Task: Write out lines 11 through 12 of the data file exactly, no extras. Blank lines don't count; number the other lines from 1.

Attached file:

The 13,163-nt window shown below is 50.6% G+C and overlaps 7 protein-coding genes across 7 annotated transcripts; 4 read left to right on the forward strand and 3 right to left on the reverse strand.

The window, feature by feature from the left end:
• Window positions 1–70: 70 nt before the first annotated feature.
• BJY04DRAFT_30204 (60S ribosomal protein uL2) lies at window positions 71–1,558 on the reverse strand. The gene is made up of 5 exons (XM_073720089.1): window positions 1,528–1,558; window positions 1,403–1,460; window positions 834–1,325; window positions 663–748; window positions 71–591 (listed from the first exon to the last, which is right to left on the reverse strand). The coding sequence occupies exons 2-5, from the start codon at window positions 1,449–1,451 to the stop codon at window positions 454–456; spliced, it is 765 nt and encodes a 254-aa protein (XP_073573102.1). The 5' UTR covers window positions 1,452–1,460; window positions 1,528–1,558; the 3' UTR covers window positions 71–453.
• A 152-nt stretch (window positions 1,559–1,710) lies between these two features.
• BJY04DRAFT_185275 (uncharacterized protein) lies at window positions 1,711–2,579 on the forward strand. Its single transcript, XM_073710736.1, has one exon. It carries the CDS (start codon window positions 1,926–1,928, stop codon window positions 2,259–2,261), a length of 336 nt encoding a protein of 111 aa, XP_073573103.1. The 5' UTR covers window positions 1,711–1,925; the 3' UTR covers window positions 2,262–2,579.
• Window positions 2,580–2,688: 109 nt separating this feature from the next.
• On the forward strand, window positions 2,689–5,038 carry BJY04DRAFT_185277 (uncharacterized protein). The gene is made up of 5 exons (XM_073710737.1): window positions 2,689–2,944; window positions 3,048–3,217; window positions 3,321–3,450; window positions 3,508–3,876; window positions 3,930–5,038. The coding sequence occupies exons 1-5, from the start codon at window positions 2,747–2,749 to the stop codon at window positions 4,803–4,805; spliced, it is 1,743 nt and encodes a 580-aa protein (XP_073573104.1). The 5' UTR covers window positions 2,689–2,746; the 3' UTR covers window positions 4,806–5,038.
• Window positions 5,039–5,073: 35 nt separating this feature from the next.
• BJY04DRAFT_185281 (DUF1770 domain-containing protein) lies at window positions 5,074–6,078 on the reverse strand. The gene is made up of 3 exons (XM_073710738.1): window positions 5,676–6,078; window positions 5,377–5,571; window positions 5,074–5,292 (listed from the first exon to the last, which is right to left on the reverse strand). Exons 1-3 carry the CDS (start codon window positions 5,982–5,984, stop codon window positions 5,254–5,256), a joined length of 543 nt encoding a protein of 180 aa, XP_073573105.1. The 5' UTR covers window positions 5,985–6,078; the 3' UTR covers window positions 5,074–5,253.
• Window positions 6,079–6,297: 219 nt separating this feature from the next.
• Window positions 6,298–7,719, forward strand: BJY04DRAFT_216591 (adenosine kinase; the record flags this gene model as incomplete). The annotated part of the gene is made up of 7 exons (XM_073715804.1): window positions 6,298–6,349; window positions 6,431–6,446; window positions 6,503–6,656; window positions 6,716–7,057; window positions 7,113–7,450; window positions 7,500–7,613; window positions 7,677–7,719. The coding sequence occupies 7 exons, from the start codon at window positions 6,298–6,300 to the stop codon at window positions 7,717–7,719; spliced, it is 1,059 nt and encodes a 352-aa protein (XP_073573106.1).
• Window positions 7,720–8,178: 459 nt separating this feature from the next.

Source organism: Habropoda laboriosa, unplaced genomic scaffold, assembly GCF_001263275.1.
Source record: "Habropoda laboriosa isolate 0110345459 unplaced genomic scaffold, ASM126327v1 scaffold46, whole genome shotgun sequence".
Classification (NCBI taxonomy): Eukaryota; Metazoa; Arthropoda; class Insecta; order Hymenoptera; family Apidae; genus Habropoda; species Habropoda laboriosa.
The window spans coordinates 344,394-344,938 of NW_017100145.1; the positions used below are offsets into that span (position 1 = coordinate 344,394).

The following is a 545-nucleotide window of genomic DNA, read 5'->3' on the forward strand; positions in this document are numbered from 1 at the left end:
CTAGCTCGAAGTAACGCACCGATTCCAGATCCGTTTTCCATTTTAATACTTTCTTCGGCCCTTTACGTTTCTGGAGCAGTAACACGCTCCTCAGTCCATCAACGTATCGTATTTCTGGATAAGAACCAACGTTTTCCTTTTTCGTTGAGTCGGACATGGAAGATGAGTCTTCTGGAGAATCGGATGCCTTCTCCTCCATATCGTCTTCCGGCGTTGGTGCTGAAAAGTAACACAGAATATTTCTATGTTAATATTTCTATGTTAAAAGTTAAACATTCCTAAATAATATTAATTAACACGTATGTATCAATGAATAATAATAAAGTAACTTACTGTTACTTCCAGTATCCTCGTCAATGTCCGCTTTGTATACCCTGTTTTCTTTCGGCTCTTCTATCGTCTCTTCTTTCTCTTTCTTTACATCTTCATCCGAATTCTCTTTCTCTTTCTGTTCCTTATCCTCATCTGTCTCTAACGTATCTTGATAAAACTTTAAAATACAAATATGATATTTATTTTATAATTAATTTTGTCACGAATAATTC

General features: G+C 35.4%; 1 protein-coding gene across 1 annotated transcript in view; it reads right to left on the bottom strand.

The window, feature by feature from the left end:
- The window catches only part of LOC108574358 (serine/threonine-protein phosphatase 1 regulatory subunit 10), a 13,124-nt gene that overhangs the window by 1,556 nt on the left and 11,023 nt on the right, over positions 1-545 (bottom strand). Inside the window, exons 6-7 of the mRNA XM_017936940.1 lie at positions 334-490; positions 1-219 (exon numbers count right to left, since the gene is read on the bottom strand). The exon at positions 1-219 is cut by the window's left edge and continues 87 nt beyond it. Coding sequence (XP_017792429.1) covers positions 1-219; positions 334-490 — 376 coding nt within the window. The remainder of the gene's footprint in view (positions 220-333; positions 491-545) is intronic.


• Window positions 6,079–6,297: 219 nt separating this feature from the next.
• Window positions 6,298–7,719, forward strand: BJY04DRAFT_216591 (adenosine kinase; the record flags this gene model as incomplete). The annotated part of the gene is made up of 7 exons (XM_073715804.1): window positions 6,298–6,349; window positions 6,431–6,446; window positions 6,503–6,656; window positions 6,716–7,057; window positions 7,113–7,450; window positions 7,500–7,613; window positions 7,677–7,719. The coding sequence occupies 7 exons, from the start codon at window positions 6,298–6,300 to the stop codon at window positions 7,717–7,719; spliced, it is 1,059 nt and encodes a 352-aa protein (XP_073573106.1).